“The paper speaks better to the extreme end than what I observe to be the normal vulnerabilities of some young people as they are growing up,” he says. “Of course there are people at the extreme end who are obviously in need of help, and they do need intensive personalised support and a lead professional. But this paper doesn’t deal enough with the generality of the young person who may be having a few problems or a bit of turbulence in their lives.”

Rittman agrees that the paper is unclear how integrated youth support services will be organised and who will be involved. But he believes their targeted youth support teams, focused on prevention and early intervention, could be strong teams providing they genuinely bring together different professionals who maintain their specialisms.

While obvious concerns remain – not least around the absence of any new funding before 2008 – the excitement across the sector at the paper’s potential is palpable. The process to ensure that the potential is realised must now begin.

As UK Youth Parliament co-chairperson Ashley Sweetland puts it: “This is a fantastic opportunity to put youth issues on the agenda. At ministerial level, there does seem to be quite a lot energy and commitment. So let’s make sure that resources can never be said to have held this back.”

(1)Transforming Youth Work: Resourcing Excellent Youth Services, DfES, Dec 2002
(2) Youth Matters, DfES, July 2005

Empowerment and Delivery
To deliver the goal of getting more young people into positive activities – which the paper links directly to making them “less likely to drift into trouble, cause a nuisance or commit a crime” – the government is proposing a new set of national standards for the activities that all young people would be able to access in their free time.

This would include access to: two hours of sport a week, two hours of other constructive activities a week, opportunities to volunteer, a wide range of other recreational or cultural experiences, and a range of safe places in which to spend time.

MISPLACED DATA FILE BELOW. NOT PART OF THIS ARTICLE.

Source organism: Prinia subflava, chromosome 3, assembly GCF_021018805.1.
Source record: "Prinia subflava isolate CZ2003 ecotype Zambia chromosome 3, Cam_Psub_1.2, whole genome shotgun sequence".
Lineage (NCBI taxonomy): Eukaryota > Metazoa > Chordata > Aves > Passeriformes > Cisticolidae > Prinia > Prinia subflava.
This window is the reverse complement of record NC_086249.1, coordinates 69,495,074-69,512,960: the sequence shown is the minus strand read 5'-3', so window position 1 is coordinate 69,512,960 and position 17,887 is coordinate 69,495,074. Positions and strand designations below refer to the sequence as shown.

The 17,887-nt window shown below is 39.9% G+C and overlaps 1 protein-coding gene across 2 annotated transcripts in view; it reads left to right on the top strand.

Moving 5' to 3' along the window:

The government also wants young people to help shape the services on offer to them through the creation of an opportunity fund in each area to be spent on projects that young people want, and through the introduction of opportunity cards.

Opportunity cards would provide discounts on a range of things to do and places to go. The government proposes giving every teenager an initial £12 credit, and further monthly top-ups for 13- to 16-year-olds in receipt of free school meals. Young people and their relatives could also top up the cards.

However, plans to reward good behaviour with additional top-ups and punish “unacceptable and antisocial behaviours” by withholding subsidies and suspending or withdrawing cards have been met with widespread scepticism.

Andrew Simmons, chief executive of the Hertfordshire Connexions Partnership, predicts difficulties will arise not least because of cross-boundary issues as young people move between localities.

He has concerns about the “carrot and stick” approach and questions whether you could legally prevent a young person using the money their gran had given them for positive activities by suspending their card.

Withdrawing monthly subsidies that only disadvantaged children were entitled to in the first place would also raise questions around equality, Simmons warns.

From positive activities to positive futures
Bexley Positive Futures is a football-based social inclusion programme in south-east London. It is delivered by Charlton Athletic Community Scheme in partnership with the local safety neighbourhood police teams, the Metropolitan police, the local youth service and youth offending team, Connexions, and the community safety partnership council.

It is part of the Home Office-run Positive Futures scheme, a national sport-based social inclusion programme with 108 projects in deprived areas of England and Wales.

Bexley officer Marc Leckie explains that Connexions staff, youth workers and police community support officers come along to football training sessions to be on hand before and after to talk to young people, get to know them and offer advice. “We target areas where provision is low, where there are no real facilities or nothing open and running late at night,” Leckie says. “We take the staff to them.”

There is also a focus on personal development. To date, Bexley Positive Futures has helped over 30 young people qualify as a level one assistant football coach.

One of those, 16-year-old Steve Aarons, explains how he got to know Marc through football then asked him to help him get onto coaching training.

“I did a week’s trial on a voluntary basis to make sure I was reliable. I turned up on time every day. So Marc said he had known me for ages and could trust me and got me onto my coaching course. He really has helped me. I’ve been talking to him recently about doing my level 2 once I turn 17, and eventually I hope to become a fully-qualified coach.”